Golden Globes: The stars, and the swipes
Hollywood gets set for its close-up at the first big awards show tonight
Tim Walker is The Independent’s Los Angeles correspondent, covering entertainment and other concerns from the West Coast of the US. He was previously a features writer and the editor of the paper’s diary column. His first novel, Completion, is being published in January 2014.
Sunday 13 January 2013
Hollywood has been gripped by awards fever for weeks, but for the rest of the world, the hoopla begins tonight, with the first major red-carpet event of the season: the Golden Globe Awards, at the Beverly Hilton Hotel in Los Angeles.
The gong industry is now in full cry. Last Saturday saw the Palm Springs International Film Festival Gala. The New York Film Critics' Circle held its annual awards dinner on Monday. On Wednesday the British Academy of Film and Television Arts announced its shortlists, followed at 5.30 the next morning by the Academy Award nominations, moved forward to ensure they took place before the Globes. Hours later, on Thursday evening, Ben Affleck took home the Best Director and Best Picture prizes from the Critics' Choice Movie Awards, for his Iran hostage drama, Argo. Affleck had been left off the list for Best Director at February's Oscars. "I would like to thank the Academy," he said as he picked up his gong. "Just kidding, this is the one that counts!"
The Golden Globes don't quite "count" like an Oscar does, but they remain unique, setting themselves apart from their more austere counterpart, not least by serving booze to their guests. By splitting their awards into separate categories for Drama and for Musical or Comedy, the Globes allow films overlooked by the Academy to have their day in the sun. And by honouring movies and television on the same evening, they force the film industry to rub shoulders with its increasingly serious screen rival.
This year's awards season is an open field. While the top awards went to Affleck and Argo on Thursday, the New York Film Critics' Circle gave its Best Director and Best Picture prizes to Kathryn Bigelow and Zero Dark Thirty, her film about the hunt for Osama bin Laden. And though the two directors are in the running for Golden Globes, neither was nominated for an Oscar. Both ceremonies seem likely to be dominated by Lincoln, Steven Spielberg's film about the final days of the 16th President's life, which is in the running for seven Golden Globes and 12 Oscars, including Best Actor for Daniel Day-Lewis: the sole runaway favourite in any big category.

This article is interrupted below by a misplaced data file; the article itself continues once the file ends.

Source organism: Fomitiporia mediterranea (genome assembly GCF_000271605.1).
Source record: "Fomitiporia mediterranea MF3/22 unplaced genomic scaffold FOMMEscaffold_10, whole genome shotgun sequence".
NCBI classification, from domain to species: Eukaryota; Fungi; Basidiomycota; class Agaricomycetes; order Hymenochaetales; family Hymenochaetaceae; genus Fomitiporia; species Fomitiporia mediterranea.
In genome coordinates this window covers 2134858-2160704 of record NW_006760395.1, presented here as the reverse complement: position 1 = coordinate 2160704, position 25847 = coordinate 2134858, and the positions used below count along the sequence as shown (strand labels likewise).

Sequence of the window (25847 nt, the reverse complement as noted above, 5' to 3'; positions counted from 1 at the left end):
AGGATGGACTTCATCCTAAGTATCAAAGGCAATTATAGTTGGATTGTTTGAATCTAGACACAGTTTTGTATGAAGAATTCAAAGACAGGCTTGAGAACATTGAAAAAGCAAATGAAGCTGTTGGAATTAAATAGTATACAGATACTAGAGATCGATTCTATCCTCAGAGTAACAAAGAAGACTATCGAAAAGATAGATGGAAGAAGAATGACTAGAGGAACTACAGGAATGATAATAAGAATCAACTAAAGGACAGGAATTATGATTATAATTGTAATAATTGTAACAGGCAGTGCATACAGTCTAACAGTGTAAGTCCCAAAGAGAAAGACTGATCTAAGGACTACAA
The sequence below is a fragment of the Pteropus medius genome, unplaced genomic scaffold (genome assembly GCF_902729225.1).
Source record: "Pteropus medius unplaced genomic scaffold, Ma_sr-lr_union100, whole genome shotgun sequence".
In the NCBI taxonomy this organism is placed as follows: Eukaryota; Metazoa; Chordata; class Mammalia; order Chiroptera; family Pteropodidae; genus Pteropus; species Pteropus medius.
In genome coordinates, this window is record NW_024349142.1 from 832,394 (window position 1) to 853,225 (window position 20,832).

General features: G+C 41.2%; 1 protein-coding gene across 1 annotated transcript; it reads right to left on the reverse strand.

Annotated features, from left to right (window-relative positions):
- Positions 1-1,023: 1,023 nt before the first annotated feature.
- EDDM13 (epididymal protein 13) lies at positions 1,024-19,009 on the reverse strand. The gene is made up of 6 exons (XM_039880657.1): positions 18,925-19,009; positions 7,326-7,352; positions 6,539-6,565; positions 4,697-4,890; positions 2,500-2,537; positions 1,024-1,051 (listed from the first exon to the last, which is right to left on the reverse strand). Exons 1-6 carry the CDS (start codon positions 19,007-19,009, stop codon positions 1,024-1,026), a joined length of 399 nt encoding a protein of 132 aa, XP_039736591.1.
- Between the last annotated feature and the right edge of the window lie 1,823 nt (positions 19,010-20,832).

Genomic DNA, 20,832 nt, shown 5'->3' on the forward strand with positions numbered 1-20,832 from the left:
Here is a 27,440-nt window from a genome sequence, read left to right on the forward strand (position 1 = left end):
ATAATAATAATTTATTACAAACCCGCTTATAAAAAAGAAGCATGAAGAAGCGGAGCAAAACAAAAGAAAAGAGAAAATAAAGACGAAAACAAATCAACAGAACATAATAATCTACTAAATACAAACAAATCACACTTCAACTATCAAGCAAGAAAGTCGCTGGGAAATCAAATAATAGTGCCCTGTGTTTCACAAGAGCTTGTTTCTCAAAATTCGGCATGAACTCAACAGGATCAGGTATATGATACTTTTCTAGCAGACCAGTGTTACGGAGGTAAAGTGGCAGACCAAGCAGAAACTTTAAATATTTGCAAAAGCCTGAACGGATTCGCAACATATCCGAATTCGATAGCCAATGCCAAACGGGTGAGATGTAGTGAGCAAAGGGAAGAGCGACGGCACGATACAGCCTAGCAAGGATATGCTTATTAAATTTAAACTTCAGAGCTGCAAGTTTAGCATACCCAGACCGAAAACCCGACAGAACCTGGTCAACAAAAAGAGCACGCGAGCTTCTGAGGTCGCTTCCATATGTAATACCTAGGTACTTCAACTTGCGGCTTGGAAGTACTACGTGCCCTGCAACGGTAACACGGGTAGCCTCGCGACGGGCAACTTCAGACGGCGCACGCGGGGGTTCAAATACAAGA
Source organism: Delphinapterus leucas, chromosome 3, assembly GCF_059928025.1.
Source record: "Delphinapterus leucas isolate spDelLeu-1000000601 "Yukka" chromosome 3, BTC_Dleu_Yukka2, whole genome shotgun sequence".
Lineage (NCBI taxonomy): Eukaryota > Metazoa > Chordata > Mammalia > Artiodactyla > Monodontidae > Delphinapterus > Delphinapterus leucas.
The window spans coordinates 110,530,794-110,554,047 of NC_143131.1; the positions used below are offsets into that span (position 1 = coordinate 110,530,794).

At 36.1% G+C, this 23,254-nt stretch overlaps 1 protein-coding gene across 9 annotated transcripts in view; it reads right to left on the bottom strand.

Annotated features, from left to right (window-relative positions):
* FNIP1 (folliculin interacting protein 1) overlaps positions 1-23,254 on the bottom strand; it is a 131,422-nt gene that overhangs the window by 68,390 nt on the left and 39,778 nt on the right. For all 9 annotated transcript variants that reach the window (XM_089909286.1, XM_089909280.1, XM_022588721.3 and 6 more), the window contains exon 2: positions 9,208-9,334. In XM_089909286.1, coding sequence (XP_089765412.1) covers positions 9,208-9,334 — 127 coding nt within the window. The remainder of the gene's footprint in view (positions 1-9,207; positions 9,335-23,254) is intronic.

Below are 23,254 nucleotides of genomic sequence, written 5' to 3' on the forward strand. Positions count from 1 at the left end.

British-made movies, meanwhile, may enjoy a good showing in the musical or comedy categories, with Les Misérables contesting Best Picture with The Best Exotic Marigold Hotel and Salmon Fishing in the Yemen. Hopes will be high in the TV categories, too, where Downton Abbey, The Hour and Episodes have been nominated. Damian Lewis is up for Best Actor for Homeland, for the second year in a row.
The Globes are awarded by the Hollywood Foreign Press Association (HFPA), founded in the 1940s by a group of LA-based journalists, who hoped it might afford them readier access to studios and stars. Today, the HFPA's 90 members are routinely accused of skewing their nominations to attract big-names. At the 2011 ceremony host Ricky Gervais singled out Johnny Depp, who was nominated in spite of terrible reviews for The Tourist. "It seems like everything this year was three-dimensional," Gervais crowed, "except the characters in The Tourist." This time hosting duties are with Saturday Night Live alumnae Tina Fey and Amy Poehler.
Inevitably, many look to the Globes to predict the Academy Awards, yet the Oscar for Best Picture has gone to a Globe-winning film twice in the past eight years.
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